There have been many technical explanations for why democracy is a system that eventually destroys itself. Those explanations are sound, but one reason seldom mentioned is that democracy selects for the worst people. You cannot run anything with feckless airheads and narcissistic nitwits. That’s democracy though. It elevates the vain and stupid into positions of authority. It elevates narcissism and boasting over prudence and caution. It makes the people reckless and stupid.

There is another aspect to this that helps explain the dominance of narcissistic nitwits in modern liberal democracy. Empathy and compassion are rooted in self-interest. When done so publicly, they become a form of status seeking. The narcissist is bets equipped to display what appears to be a heightened sensitivity to suffering of others. They are willing to rend their garments and sob in public on behalf of everyone. They put on a great show, that allows the public to vicariously empathize with the suffering of man.

Self-preservation is the natural limit on compassion. In a healthy society, this limit scales up to be the limit tolerable to maintain social order and continuity. Democracy not only unleashes the narcissistic nitwits; it crumbles the limits on compassion that these narcissists feed on like maggots. Democracy murders itself not just because of the low-quality people it attracts, but because it indulges in limitless compassion to the point where it can no longer defend itself.


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Marko
Marko
3 months ago

Tom Steyer and Karl Rove trying to rap on a stage is all you need to know about Democracy.

Stranger in a strange land
Stranger in a strange land
Reply to  Marko
3 months ago

Looking on the bright side – might that duo rapping portend that the genre has reached it’s apex and decline and fall is imminent?

FashGordon
FashGordon
Reply to  Stranger in a strange land
3 months ago

Haha I wish, unfortunately they have been astroturfing the shit out of that genre for decades to maintain it’s relevance and I doubt they are going to stop anytime soon. It’s a finger in the eye of their most hated enemies.

Tarstarkusz
Tarstarkusz
Reply to  Marko
3 months ago

That and “my no no square” Not sure if it is real or just a grift (over 2m USD to create that video!), but either way it does not bode well for democracy!

Penitent Man
Penitent Man
Reply to  Tarstarkusz
3 months ago

Tars,

I broke. Looked up “No no square.” I blame you for offering that up. I put a vendetta on you. My children’s children will know of what you did and carry on the vendetta.

BadThinker
BadThinker
Reply to  Penitent Man
3 months ago

Thank you for taking that burden upon yourself. I will work hard to remain blissfully ignorant.

Epaminondas
Member
Reply to  Marko
3 months ago

Once seen, a thing cannot be UNseen. (Shudder.)

Marko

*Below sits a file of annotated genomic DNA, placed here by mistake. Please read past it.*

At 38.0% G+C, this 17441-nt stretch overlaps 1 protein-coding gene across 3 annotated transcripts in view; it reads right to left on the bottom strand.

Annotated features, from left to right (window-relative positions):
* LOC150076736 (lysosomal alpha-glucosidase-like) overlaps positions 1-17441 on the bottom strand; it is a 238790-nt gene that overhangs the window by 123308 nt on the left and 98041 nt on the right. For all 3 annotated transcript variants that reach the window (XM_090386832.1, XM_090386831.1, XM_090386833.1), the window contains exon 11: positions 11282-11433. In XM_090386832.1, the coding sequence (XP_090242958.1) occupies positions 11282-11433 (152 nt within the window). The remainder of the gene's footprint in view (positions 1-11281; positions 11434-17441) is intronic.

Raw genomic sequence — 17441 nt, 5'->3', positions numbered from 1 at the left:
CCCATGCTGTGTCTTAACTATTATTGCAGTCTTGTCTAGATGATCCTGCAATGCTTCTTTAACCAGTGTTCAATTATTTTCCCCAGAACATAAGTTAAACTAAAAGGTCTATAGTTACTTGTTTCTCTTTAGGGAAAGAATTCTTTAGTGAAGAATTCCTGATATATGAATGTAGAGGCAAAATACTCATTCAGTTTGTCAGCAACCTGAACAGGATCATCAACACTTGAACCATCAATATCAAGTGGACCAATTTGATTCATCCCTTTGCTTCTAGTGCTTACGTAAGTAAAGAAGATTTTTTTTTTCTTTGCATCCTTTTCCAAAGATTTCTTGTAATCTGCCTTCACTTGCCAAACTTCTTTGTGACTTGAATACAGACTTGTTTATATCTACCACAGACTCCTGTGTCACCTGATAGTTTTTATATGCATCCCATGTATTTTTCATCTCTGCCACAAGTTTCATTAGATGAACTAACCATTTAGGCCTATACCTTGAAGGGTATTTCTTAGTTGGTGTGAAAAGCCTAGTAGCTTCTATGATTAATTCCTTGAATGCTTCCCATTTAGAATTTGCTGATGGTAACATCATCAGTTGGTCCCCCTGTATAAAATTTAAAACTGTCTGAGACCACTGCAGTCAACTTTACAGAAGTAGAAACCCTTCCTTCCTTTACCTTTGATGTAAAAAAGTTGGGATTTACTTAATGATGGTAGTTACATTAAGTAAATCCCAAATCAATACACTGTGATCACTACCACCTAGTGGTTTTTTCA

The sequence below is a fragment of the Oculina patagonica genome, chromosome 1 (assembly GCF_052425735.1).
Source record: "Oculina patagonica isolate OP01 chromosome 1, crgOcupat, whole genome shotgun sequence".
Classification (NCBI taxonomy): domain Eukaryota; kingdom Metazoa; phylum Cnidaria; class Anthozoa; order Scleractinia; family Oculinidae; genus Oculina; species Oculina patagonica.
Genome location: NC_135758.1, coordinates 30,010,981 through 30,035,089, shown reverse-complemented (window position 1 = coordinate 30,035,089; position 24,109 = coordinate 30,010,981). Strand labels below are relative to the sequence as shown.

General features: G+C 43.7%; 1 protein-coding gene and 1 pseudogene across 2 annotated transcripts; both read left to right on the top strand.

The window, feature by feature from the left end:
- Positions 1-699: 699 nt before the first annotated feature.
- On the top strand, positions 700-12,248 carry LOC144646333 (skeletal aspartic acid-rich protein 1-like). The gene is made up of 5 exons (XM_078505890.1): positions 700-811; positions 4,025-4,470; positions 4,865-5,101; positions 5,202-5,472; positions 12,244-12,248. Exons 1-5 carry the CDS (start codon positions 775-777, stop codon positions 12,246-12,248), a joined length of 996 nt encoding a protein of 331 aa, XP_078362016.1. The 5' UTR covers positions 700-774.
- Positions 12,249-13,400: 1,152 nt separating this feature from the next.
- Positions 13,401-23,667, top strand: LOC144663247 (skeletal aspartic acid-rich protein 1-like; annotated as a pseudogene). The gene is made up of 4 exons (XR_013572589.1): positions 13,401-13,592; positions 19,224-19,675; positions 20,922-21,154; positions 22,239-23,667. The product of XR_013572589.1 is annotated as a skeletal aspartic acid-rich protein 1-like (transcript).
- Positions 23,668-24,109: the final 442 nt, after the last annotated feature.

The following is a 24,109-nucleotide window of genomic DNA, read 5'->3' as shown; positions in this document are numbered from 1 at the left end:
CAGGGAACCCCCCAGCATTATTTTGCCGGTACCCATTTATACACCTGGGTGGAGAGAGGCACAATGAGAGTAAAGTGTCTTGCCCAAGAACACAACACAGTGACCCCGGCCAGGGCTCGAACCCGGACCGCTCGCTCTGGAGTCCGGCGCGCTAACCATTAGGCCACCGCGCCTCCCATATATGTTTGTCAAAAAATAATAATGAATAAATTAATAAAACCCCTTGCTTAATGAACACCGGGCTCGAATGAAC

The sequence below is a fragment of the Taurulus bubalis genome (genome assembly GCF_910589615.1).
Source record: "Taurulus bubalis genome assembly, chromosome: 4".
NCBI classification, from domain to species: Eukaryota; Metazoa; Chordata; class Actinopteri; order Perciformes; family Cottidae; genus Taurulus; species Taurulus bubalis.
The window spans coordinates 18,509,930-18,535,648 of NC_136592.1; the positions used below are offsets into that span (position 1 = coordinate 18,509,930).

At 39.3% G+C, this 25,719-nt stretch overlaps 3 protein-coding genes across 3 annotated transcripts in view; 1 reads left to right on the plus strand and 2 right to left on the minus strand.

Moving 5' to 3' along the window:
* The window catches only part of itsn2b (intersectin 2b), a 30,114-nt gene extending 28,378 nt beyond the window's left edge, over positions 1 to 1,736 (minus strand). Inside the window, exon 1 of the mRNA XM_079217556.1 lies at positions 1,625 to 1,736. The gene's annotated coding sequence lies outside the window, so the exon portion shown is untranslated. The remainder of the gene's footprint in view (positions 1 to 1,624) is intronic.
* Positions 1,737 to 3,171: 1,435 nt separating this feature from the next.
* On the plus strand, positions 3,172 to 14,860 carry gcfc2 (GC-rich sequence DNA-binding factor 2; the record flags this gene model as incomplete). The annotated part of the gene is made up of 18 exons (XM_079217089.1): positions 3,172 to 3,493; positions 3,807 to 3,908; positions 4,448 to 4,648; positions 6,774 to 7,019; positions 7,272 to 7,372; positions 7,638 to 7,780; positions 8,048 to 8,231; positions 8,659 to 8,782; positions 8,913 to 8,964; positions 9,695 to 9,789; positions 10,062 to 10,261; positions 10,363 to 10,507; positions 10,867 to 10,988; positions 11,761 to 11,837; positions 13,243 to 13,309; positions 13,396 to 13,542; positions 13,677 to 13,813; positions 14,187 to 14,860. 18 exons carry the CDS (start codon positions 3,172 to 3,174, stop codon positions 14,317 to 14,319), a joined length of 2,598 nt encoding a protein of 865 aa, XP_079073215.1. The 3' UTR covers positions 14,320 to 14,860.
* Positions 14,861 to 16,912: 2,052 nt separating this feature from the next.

Marko
Reply to  Marko
3 months ago

And the worst thing is Tom Steyer pandered to bleghs in the worst way, and still lost by a lot. Biden only had to do his roaches and Corn Pop routine. I don’t know how these people can feel respected by their wives and children.

FashGordon
FashGordon
Reply to  Marko
3 months ago

My favorite part of that was how he bragged about how the kids loved to play with his “strawberry blonde leg hairs”. Oftentimes I feel like we live in some kind or horrible computer simulation, or perhaps purgatory. The reality is just that most people brains are broken from all the propaganda and craziness that profligates our modern world.

KGB
KGB
Reply to  FashGordon
3 months ago

All that story lacked was Chris Hansen sauntering in and telling Joe, “I need you to have a seat over there…”

JustaProle
JustaProle
Reply to  Marko
3 months ago

For anyone who has not seen the Steyer video, this is probably the best angle, courtesy of James Woods’ twitter account. Be forewarned, you may need to bleach your eyes after watching.

https://twitter.com/RealJamesWoods/status/1234018154348609536

LineInTheSand
LineInTheSand
Reply to  JustaProle
3 months ago

I have trouble accepting the fact that we live in a country where this sort of display is necessary to win votes. And it’s only going to get worse. The new Steyer will be awkwardly grooving to Latino oom-pha music.

FashGordon
FashGordon
Reply to  LineInTheSand
3 months ago

Nah, they’ve turned the Latinos into Liggers now. Only the older ones kept their culture, the youth have ascribed to the corporate approved choices of bugmen or Liggers. I call them Buggers since there is often crossover between the types.

Chet Rollins
Chet Rollins
3 months ago

Did you mean Tom Nichols? Your links post to him.

I know Tom Woods is a libertarian and deserves a beating for some of his thoughts, but he’s surprisingly aware of many of the things we notice, but can’t go too far without alienating his audience.

MemeWarVet
MemeWarVet
Reply to  thezman
3 months ago

Tom Nichols and David French were two favorite targets back when Twitter trolling was still allowed.

Ridicule is powerful persuasion, and these people could not have maintained their influence without its removal.

BigDaddyAmin
Member
Reply to  MemeWarVet
3 months ago